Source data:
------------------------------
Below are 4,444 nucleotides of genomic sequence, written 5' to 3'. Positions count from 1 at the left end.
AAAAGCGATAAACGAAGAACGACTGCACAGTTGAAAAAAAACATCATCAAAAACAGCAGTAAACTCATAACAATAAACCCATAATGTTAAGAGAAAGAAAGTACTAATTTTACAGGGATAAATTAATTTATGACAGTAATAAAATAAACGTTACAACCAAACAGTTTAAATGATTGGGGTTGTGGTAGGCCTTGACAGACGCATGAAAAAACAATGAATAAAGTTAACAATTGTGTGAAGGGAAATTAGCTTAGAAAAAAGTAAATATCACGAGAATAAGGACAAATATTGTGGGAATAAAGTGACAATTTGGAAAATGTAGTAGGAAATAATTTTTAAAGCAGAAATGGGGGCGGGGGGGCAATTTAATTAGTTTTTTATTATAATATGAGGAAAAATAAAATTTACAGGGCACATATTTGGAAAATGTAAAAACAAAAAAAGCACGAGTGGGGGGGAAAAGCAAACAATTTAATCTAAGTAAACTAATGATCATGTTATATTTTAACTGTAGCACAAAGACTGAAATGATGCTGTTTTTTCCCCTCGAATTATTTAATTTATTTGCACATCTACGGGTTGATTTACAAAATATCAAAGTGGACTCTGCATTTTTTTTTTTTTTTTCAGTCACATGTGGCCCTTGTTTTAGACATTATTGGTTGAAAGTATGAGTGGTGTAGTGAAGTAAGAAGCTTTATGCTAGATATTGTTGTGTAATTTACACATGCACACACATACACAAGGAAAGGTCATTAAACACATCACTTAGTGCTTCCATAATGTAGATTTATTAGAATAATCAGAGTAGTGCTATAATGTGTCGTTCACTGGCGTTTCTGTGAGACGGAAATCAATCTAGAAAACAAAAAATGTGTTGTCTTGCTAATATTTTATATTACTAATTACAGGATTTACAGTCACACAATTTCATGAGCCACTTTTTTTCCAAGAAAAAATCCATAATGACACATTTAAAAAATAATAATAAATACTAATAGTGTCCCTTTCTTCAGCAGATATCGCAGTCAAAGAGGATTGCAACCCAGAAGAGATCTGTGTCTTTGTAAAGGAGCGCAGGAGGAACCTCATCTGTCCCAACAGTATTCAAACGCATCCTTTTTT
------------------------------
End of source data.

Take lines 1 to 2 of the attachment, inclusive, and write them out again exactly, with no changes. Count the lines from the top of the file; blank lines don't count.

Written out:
Below are 4,444 nucleotides of genomic sequence, written 5' to 3'. Positions count from 1 at the left end.
AAAAGCGATAAACGAAGAACGACTGCACAGTTGAAAAAAAACATCATCAAAAACAGCAGTAAACTCATAACAATAAACCCATAATGTTAAGAGAAAGAAAGTACTAATTTTACAGGGATAAATTAATTTATGACAGTAATAAAATAAACGTTACAACCAAACAGTTTAAATGATTGGGGTTGTGGTAGGCCTTGACAGACGCATGAAAAAACAATGAATAAAGTTAACAATTGTGTGAAGGGAAATTAGCTTAGAAAAAAGTAAATATCACGAGAATAAGGACAAATATTGTGGGAATAAAGTGACAATTTGGAAAATGTAGTAGGAAATAATTTTTAAAGCAGAAATGGGGGCGGGGGGGCAATTTAATTAGTTTTTTATTATAATATGAGGAAAAATAAAATTTACAGGGCACATATTTGGAAAATGTAAAAACAAAAAAAGCACGAGTGGGGGGGAAAAGCAAACAATTTAATCTAAGTAAACTAATGATCATGTTATATTTTAACTGTAGCACAAAGACTGAAATGATGCTGTTTTTTCCCCTCGAATTATTTAATTTATTTGCACATCTACGGGTTGATTTACAAAATATCAAAGTGGACTCTGCATTTTTTTTTTTTTTTTCAGTCACATGTGGCCCTTGTTTTAGACATTATTGGTTGAAAGTATGAGTGGTGTAGTGAAGTAAGAAGCTTTATGCTAGATATTGTTGTGTAATTTACACATGCACACACATACACAAGGAAAGGTCATTAAACACATCACTTAGTGCTTCCATAATGTAGATTTATTAGAATAATCAGAGTAGTGCTATAATGTGTCGTTCACTGGCGTTTCTGTGAGACGGAAATCAATCTAGAAAACAAAAAATGTGTTGTCTTGCTAATATTTTATATTACTAATTACAGGATTTACAGTCACACAATTTCATGAGCCACTTTTTTTCCAAGAAAAAATCCATAATGACACATTTAAAAAATAATAATAAATACTAATAGTGTCCCTTTCTTCAGCAGATATCGCAGTCAAAGAGGATTGCAACCCAGAAGAGATCTGTGTCTTTGTAAAGGAGCGCAGGAGGAACCTCATCTGTCCCAACAGTATTCAAACGCATCCTTTTTT